How many coffees is too many? • Self-regulation of food advertising doesn’t work • Grants aim to get more older Aussies active
How many coffees is too many?
While the pros and cons of drinking coffee have been debated for decades, new research from the University of South Australia reveals that drinking six or more coffees a day can be detrimental to your health, increasing your risk of heart disease by up to 22%.
In Australia, one in six people are affected by cardiovascular disease. It is a major cause of death with one person dying from the disease every 12 minutes. According to the World Health Organization, cardiovascular disease is the leading cause of death, yet one of the most preventable.
Investigating the association of long-term coffee consumption and cardiovascular disease, University of South Australia researchers Dr Ang Zhou and Professor Elina Hyppönen of the Australian Centre for Precision Health say their research confirms the point at which excess caffeine can cause high blood pressure, a precursor to heart disease.
This is the first time an upper limit has been placed on safe coffee consumption and cardiovascular health.
‘Coffee is the most commonly consumed stimulant in the world – it wakes us up, boosts our energy and helps us focus – but people are always asking ‘How much caffeine is too much?’’ Hyppönen said.
‘Most people would agree that if you drink a lot of coffee, you might feel jittery, irritable or perhaps even nauseous – that’s because caffeine helps your body work faster and harder, but it is also likely to suggest that you may have reached your limit for the time being.
‘We also know that risk of cardiovascular disease increases with high blood pressure, a known consequence of excess caffeine consumption. In order to maintain a healthy heart and a healthy blood pressure, people must limit their coffees to fewer than six cups a day – based on our data six was the tipping point where caffeine started to negatively affect cardiovascular risk.’
Using UK Biobank data of 347,077 participants aged 37-73 years, the study explored the ability of the caffeine-metabolizing gene (CYP1A2) to better process caffeine, identifying increased risks of cardiovascular disease in line with coffee consumption and genetic variations.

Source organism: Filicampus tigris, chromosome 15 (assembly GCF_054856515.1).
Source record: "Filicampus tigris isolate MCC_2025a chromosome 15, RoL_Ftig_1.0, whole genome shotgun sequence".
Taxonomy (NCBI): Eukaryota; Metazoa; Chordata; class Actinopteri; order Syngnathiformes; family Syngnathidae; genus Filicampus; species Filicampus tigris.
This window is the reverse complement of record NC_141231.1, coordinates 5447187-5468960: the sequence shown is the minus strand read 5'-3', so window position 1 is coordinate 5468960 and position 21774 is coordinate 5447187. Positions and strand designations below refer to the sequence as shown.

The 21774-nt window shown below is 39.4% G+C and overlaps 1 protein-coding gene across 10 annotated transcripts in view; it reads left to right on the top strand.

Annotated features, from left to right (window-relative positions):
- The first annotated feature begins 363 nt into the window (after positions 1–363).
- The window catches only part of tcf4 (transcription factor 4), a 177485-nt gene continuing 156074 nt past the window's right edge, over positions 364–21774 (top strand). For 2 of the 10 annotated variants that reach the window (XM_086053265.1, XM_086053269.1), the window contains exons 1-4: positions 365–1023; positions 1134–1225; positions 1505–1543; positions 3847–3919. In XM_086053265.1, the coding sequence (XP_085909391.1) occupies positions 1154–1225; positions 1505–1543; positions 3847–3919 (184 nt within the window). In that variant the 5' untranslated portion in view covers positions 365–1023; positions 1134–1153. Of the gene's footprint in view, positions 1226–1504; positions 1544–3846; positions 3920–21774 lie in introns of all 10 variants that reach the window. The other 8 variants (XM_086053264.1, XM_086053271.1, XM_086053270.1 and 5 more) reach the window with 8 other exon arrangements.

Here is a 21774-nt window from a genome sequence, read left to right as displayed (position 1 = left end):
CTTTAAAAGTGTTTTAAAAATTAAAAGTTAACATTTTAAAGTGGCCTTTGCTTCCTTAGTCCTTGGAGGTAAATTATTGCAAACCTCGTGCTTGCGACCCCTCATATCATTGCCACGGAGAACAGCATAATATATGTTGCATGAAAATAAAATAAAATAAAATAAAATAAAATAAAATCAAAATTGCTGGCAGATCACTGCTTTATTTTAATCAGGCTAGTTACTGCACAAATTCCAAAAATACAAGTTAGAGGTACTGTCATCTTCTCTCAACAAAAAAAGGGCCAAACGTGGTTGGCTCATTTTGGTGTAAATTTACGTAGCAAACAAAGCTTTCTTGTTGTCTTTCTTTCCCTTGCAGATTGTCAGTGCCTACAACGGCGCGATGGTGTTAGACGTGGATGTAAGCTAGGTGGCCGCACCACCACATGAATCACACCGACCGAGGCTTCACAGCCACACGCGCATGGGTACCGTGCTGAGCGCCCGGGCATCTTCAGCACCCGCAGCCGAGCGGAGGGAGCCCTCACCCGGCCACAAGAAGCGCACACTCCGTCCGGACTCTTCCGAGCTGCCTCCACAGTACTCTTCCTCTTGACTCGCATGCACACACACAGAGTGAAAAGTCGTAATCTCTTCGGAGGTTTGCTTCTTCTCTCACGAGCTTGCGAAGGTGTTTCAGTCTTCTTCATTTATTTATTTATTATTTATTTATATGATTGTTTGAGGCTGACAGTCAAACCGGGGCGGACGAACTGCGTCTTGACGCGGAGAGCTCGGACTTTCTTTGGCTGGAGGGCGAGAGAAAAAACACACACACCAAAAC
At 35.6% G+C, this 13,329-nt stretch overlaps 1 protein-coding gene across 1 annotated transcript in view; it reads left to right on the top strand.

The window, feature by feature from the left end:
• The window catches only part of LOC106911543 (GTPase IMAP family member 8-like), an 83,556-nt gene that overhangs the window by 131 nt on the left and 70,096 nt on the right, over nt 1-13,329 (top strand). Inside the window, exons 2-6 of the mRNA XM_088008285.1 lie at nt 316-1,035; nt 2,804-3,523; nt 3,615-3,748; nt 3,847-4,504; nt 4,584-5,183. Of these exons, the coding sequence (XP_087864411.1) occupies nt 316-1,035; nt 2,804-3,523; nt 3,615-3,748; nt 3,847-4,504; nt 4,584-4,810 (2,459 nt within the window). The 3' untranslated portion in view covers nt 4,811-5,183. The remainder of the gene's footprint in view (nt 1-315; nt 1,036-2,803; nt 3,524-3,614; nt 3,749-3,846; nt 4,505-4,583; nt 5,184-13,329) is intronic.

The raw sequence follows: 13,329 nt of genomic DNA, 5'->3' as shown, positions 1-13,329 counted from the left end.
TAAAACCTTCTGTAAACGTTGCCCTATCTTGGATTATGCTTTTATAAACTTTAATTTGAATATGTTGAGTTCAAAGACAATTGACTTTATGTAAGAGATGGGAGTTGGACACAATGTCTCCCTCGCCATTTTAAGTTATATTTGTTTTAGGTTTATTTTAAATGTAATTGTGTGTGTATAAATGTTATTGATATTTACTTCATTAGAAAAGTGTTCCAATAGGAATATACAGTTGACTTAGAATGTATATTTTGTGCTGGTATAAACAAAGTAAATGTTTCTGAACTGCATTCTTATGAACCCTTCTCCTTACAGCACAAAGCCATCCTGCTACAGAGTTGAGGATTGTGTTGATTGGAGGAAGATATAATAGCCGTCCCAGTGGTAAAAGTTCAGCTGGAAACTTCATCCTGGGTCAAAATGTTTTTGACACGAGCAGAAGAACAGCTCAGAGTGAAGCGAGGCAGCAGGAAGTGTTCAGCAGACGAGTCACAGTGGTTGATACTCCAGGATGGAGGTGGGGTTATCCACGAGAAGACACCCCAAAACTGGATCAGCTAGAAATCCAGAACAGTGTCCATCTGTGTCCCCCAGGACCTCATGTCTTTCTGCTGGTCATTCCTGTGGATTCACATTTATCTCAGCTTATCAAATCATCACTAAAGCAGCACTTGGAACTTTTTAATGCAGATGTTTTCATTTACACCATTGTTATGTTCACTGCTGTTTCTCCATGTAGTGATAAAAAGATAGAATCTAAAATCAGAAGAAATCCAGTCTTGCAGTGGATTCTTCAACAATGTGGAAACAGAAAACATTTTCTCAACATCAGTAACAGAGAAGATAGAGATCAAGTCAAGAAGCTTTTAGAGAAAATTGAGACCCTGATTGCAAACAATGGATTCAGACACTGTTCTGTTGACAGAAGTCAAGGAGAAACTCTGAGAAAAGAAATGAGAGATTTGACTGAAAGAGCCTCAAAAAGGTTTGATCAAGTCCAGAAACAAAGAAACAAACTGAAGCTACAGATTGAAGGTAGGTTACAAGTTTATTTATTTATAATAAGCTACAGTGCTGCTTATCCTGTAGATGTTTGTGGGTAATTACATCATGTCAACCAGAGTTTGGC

Hyppönen said that despite carriers of the fast-processing gene variation being four times quicker at metabolising caffeine, the research does not support the belief that these people could safely consume more caffeine, more frequently, without detrimental health effects.
‘An estimated three billion cups of coffee are enjoyed every day around the world’ Hyppönen said; ‘Knowing the limits of what’s good for you and what’s not is imperative. As with many things, it’s all about moderation; overindulge and your health will pay for it.’
Source: University of South Australia
Self-regulation of food advertising doesn’t work
Children in countries with industry self-regulation are exposed to more unhealthy food and drink advertising on television than children in countries with no regulation at all, a global study led by a University of Wollongong (UOW) researcher has found.
The study, published in the journal Obesity Reviews, captured television advertising data from 22 countries spanning the Asia Pacific, Africa, Europe, and North, Central and South America. Twenty-three research groups contributed to the study, collecting 11,191 hours of television broadcast data between 2008 and 2017.
The researchers coded the advertisements using the World Health Organization (WHO) recommendations on which food and drink products should be permitted or not‐permitted to be advertised to children.
Products WHO recommends not to be marketed to children include chocolate and confectionery, cakes and sweet biscuits, juices, and energy drinks. It also recommends that products high in total fat, saturated fat, trans fat, total sugar, added sugar, non-sugar sweeteners, salt, and/or energy not be advertised to children.